It’s still tough times for the young and unemployed. Even those who are lucky and find employment often end up in stop-gap jobs, work that pays the bills until an opportunity opens up in their preferred field. Yet with such stiff competition in the employment market, it’s harder and harder to stand out from the crowd and get noticed. Some graduates are entering the workforce only to find themselves rethinking their plans and the kinds of work they’re willing to do. With so many young people in need of jobs, it’s the truly resourceful ones who manage to find them—often in unusual places.
Considering the dire circumstances for youth unemployment in Canada—circumstances that are worse still in other parts of the world—it’s no surprise that unorthodox methods are being used to find equally unorthodox jobs. One may note, for example, the interesting surge in young people entering farming and agriculture in Canada’s heartland. The long-term trend toward more factory farming and fewer traditional family-style farms continues, but young people are beginning to buck the trend. The Globe and Mail recently published an exposé detailing the lives of twenty-somethings who have forgone the expected shift to urban living that so many of their peers make, opting instead to stay put and work the land as their parents and grandparents did.
Such work is still hard, but not the tedious, backbreaking labour of Canada’s past, and it offers a wealth of opportunity to use modern job skills. The injection of young minds brings fresh and bold ideas, and many are applying higher education to the art of agriculture, bringing degrees and other training in fields such as biology, ecology and business management into the mix to improve both productivity and profit.
The creativity many young people are putting to use in their job hunt also extends into the burgeoning world of social media. By using various networking sites as springboards, more job seekers than ever are making contacts and landing interviews with the companies they covet. The ability to reach out easily and stay in touch with prospective employers, as well as covertly explore and research a company or contact, gives them a strong advantage over older or less tech-savvy job hunters. Furthermore, tech knowledge and the ability to use and manipulate new information and networking systems are increasingly in-demand skills, and can often give an edge during the hiring process. Some companies even hire “social media staff”—avid tweeters sometimes wind up getting paid to do just that!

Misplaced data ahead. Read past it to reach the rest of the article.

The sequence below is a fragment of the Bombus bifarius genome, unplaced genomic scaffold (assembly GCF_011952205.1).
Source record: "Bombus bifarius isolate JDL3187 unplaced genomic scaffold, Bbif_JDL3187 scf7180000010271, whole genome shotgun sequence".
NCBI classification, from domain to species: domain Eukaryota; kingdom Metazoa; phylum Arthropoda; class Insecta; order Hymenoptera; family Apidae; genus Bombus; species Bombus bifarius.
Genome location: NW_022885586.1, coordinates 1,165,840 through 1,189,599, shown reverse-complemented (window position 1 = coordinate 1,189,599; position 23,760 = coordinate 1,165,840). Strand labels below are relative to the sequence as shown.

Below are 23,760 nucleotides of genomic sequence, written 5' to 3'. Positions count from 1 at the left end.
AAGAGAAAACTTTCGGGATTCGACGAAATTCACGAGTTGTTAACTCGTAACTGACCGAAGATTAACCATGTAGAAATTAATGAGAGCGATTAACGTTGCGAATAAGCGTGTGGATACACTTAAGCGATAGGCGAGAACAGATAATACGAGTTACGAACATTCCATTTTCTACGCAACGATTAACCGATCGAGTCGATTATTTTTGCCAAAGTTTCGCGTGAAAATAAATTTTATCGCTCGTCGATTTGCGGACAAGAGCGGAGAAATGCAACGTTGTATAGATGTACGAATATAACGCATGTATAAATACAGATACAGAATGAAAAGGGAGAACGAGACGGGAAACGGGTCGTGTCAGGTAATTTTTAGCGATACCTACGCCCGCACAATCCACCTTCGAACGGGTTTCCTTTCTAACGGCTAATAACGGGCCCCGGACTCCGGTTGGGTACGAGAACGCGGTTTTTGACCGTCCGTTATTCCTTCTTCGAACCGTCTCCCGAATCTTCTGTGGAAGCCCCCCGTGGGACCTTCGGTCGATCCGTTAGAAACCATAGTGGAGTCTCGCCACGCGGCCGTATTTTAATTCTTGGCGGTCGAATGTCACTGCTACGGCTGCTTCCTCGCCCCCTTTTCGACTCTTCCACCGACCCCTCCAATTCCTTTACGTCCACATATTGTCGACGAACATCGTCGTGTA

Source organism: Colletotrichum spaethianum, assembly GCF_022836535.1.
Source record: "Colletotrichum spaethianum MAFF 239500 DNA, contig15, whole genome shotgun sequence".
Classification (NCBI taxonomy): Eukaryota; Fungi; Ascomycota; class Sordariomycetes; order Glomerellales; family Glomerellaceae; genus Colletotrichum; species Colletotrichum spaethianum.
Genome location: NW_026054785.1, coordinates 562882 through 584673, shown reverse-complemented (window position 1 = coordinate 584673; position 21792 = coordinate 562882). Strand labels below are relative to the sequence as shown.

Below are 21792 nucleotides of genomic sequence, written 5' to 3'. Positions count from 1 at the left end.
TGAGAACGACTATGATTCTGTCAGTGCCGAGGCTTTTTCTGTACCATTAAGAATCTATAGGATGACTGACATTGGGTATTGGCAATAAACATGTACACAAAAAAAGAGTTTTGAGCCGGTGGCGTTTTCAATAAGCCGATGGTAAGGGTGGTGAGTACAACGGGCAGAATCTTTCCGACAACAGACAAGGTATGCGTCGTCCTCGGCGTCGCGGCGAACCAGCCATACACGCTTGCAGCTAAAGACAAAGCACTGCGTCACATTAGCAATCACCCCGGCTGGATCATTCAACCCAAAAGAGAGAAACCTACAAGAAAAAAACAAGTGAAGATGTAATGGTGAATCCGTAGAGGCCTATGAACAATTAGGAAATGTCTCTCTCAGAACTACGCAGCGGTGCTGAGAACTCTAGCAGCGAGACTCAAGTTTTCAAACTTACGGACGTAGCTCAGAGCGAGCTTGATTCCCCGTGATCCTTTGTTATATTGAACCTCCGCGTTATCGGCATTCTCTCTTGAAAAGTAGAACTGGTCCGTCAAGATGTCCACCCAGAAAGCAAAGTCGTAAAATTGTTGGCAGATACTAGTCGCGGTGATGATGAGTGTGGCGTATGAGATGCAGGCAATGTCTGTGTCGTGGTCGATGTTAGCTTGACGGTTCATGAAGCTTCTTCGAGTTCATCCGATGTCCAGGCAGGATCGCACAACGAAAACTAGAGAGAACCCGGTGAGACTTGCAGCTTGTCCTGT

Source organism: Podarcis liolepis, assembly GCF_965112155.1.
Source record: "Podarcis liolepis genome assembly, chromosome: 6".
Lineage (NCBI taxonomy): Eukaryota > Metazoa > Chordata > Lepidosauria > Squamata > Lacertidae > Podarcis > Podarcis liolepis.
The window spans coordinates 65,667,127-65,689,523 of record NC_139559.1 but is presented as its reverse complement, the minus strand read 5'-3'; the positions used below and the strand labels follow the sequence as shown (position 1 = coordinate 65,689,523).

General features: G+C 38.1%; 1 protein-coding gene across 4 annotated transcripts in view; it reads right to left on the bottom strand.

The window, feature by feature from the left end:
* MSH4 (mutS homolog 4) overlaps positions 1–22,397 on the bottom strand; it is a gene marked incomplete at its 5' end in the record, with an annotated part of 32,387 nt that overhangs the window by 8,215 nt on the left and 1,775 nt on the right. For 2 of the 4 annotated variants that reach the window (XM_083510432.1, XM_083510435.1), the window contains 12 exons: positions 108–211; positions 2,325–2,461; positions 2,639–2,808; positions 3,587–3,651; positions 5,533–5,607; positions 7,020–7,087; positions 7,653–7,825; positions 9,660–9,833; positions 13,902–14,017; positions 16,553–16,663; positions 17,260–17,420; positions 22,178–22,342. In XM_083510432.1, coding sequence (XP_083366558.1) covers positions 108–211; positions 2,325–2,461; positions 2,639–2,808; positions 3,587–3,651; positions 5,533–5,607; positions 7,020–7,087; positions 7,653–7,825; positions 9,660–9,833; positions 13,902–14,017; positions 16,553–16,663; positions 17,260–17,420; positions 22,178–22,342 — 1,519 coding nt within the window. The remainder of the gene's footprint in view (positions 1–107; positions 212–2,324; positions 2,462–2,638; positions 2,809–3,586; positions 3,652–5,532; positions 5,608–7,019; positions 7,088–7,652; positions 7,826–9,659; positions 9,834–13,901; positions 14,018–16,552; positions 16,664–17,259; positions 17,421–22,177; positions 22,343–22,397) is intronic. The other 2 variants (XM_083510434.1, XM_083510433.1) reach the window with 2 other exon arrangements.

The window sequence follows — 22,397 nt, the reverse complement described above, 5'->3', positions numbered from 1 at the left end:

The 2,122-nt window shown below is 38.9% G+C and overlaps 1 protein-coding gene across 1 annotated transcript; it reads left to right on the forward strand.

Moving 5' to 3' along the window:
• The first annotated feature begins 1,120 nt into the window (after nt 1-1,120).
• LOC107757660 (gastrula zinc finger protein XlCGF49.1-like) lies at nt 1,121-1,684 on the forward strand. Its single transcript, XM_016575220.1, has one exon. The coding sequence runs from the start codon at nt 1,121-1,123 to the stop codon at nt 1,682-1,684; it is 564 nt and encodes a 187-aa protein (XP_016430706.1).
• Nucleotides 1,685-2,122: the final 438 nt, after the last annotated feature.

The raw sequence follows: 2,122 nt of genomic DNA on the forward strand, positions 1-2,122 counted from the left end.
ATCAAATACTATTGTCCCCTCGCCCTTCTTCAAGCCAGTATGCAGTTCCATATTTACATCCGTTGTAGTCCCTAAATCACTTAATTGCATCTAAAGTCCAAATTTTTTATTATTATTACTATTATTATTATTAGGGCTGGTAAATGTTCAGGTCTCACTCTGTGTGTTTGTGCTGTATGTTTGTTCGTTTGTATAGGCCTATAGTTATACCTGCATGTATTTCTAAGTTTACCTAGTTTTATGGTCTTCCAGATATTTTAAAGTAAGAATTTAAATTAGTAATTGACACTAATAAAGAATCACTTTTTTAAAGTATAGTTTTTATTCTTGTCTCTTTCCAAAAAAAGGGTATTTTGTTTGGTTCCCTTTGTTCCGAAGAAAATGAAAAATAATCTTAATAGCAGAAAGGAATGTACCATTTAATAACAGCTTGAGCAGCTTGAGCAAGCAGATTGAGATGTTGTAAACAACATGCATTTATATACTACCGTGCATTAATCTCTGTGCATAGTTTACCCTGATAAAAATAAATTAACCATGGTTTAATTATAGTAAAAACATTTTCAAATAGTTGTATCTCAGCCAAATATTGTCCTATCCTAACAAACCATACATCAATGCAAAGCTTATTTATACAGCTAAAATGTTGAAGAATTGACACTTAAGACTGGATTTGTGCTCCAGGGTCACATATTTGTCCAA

Although a lot of the odd and unusual jobs young people are finding for themselves may appear the product of luck or just desperation driving creativity, there is method to the madness. Creativity is a skill like any other; employers value resourcefulness and adaptability, people who can think outside the box or generate unconventional ideas. The originality of finding a place for yourself often works in your favour. The determination to make a living against all odds shows tenacity and other attributes that easily enhance a person’s career prospects in the future.
The employment situation is likely to stay stagnant for quite some time. The numbers remain bleak, it’s difficult to plan ahead, and long-term economic prospects aren’t rosy. In light of this, imaginative and intelligent approaches to finding a job are more critical than ever. So, to all the unemployed and frustrated young job hunters out there: dare to be clever, imaginative and bold. Life rewards risk-takers, and the willingness to step out of your comfort zone in an attempt to move up in the world can open up an array of opportunities and experiences. Be willing to set yourself apart from the crowd and try something new. You never know: you may end up landing a dream job you never knew you wanted.